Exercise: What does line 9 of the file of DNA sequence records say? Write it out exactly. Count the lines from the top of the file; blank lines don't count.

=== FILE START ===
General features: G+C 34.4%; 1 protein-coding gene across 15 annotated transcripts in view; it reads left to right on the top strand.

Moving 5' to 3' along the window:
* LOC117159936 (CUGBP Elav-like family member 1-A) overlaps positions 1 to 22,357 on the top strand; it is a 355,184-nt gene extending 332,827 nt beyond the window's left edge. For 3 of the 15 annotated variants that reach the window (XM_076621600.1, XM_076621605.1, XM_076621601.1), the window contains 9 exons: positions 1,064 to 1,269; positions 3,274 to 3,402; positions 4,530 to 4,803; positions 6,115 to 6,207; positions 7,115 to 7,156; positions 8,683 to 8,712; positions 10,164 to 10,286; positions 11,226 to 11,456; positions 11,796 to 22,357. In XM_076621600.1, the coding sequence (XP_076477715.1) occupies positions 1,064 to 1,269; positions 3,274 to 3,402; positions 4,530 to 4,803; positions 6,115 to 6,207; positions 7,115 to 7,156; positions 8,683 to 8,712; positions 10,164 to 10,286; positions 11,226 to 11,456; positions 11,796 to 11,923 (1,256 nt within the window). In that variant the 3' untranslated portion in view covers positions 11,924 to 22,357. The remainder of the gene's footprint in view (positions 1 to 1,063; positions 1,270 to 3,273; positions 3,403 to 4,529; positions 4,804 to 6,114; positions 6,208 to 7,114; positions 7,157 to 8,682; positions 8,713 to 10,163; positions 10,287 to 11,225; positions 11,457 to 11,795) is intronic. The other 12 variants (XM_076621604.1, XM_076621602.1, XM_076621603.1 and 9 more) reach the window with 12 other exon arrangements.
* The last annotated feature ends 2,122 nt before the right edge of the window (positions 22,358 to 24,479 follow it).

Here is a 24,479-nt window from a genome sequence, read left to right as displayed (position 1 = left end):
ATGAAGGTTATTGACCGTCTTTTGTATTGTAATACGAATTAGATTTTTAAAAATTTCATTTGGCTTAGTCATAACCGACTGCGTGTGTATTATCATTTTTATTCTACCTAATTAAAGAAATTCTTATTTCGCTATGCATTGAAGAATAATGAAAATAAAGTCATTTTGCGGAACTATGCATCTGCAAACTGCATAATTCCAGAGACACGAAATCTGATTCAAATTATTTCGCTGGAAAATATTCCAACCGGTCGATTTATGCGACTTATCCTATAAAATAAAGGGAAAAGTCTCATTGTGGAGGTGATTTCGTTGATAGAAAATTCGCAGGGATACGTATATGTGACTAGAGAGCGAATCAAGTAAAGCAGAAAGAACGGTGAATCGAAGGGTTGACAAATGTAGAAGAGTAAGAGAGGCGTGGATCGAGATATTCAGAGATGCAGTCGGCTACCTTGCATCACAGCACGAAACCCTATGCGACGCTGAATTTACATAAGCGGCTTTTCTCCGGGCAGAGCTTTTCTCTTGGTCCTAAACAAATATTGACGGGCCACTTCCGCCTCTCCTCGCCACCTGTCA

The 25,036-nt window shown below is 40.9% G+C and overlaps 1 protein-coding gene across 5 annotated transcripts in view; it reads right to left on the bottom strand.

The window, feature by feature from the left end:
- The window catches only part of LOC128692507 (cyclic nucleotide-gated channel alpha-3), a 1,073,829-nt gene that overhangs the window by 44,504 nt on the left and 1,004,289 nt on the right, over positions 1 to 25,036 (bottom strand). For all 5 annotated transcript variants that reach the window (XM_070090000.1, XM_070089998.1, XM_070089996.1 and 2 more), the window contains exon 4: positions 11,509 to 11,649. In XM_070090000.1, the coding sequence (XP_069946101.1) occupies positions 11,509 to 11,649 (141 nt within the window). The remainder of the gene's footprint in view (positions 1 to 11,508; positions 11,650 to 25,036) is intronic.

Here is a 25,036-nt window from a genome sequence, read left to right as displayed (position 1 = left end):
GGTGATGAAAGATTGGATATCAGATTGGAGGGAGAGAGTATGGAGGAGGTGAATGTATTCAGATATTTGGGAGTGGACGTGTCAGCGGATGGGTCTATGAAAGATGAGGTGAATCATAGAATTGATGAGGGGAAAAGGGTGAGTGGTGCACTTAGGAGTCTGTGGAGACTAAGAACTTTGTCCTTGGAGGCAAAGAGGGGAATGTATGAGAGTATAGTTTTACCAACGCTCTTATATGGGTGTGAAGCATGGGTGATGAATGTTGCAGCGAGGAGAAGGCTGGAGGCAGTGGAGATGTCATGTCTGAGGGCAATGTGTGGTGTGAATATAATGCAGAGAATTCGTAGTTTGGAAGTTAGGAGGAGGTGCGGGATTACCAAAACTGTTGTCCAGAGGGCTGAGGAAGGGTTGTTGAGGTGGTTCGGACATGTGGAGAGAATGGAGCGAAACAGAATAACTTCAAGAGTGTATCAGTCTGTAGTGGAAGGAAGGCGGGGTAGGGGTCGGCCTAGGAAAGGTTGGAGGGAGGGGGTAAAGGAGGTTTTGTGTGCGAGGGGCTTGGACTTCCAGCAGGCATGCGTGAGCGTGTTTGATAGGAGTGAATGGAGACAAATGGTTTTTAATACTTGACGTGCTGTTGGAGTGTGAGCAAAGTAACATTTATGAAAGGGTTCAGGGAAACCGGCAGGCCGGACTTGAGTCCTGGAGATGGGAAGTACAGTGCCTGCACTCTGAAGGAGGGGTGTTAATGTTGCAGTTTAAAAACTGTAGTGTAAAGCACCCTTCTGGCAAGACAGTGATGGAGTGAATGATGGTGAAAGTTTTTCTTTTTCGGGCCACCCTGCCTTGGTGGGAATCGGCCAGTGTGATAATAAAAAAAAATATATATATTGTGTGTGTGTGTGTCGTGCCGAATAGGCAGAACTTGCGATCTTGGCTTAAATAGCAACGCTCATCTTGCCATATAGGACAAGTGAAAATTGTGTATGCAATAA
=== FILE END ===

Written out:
- The window catches only part of LOC128692507 (cyclic nucleotide-gated channel alpha-3), a 1,073,829-nt gene that overhangs the window by 44,504 nt on the left and 1,004,289 nt on the right, over positions 1 to 25,036 (bottom strand). For all 5 annotated transcript variants that reach the window (XM_070090000.1, XM_070089998.1, XM_070089996.1 and 2 more), the window contains exon 4: positions 11,509 to 11,649. In XM_070090000.1, the coding sequence (XP_069946101.1) occupies positions 11,509 to 11,649 (141 nt within the window). The remainder of the gene's footprint in view (positions 1 to 11,508; positions 11,650 to 25,036) is intronic.